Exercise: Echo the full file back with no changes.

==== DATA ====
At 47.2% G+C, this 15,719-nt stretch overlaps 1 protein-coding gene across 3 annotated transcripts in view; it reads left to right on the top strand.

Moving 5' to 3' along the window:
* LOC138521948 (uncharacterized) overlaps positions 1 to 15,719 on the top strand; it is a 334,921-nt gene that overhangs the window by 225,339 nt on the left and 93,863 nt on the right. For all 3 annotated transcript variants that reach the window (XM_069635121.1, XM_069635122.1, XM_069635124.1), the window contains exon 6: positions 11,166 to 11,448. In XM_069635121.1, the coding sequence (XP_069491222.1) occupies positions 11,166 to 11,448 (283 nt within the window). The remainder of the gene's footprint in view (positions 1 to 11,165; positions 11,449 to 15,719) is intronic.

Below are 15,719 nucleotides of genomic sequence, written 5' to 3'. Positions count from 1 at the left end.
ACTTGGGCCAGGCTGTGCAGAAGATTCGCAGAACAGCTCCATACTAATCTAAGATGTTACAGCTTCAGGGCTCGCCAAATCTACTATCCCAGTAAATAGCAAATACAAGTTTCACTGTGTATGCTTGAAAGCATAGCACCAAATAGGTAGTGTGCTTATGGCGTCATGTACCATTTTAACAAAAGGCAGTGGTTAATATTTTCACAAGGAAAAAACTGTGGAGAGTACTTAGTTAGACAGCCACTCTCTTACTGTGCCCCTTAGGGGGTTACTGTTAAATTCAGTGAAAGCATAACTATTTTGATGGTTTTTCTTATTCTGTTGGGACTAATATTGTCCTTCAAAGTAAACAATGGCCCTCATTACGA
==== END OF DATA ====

At 47.2% G+C, this 15,719-nt stretch overlaps 1 protein-coding gene across 3 annotated transcripts in view; it reads left to right on the top strand.

Moving 5' to 3' along the window:
* LOC138521948 (uncharacterized) overlaps positions 1 to 15,719 on the top strand; it is a 334,921-nt gene that overhangs the window by 225,339 nt on the left and 93,863 nt on the right. For all 3 annotated transcript variants that reach the window (XM_069635121.1, XM_069635122.1, XM_069635124.1), the window contains exon 6: positions 11,166 to 11,448. In XM_069635121.1, the coding sequence (XP_069491222.1) occupies positions 11,166 to 11,448 (283 nt within the window). The remainder of the gene's footprint in view (positions 1 to 11,165; positions 11,449 to 15,719) is intronic.

Below are 15,719 nucleotides of genomic sequence, written 5' to 3'. Positions count from 1 at the left end.
ACTTGGGCCAGGCTGTGCAGAAGATTCGCAGAACAGCTCCATACTAATCTAAGATGTTACAGCTTCAGGGCTCGCCAAATCTACTATCCCAGTAAATAGCAAATACAAGTTTCACTGTGTATGCTTGAAAGCATAGCACCAAATAGGTAGTGTGCTTATGGCGTCATGTACCATTTTAACAAAAGGCAGTGGTTAATATTTTCACAAGGAAAAAACTGTGGAGAGTACTTAGTTAGACAGCCACTCTCTTACTGTGCCCCTTAGGGGGTTACTGTTAAATTCAGTGAAAGCATAACTATTTTGATGGTTTTTCTTATTCTGTTGGGACTAATATTGTCCTTCAAAGTAAACAATGGCCCTCATTACGA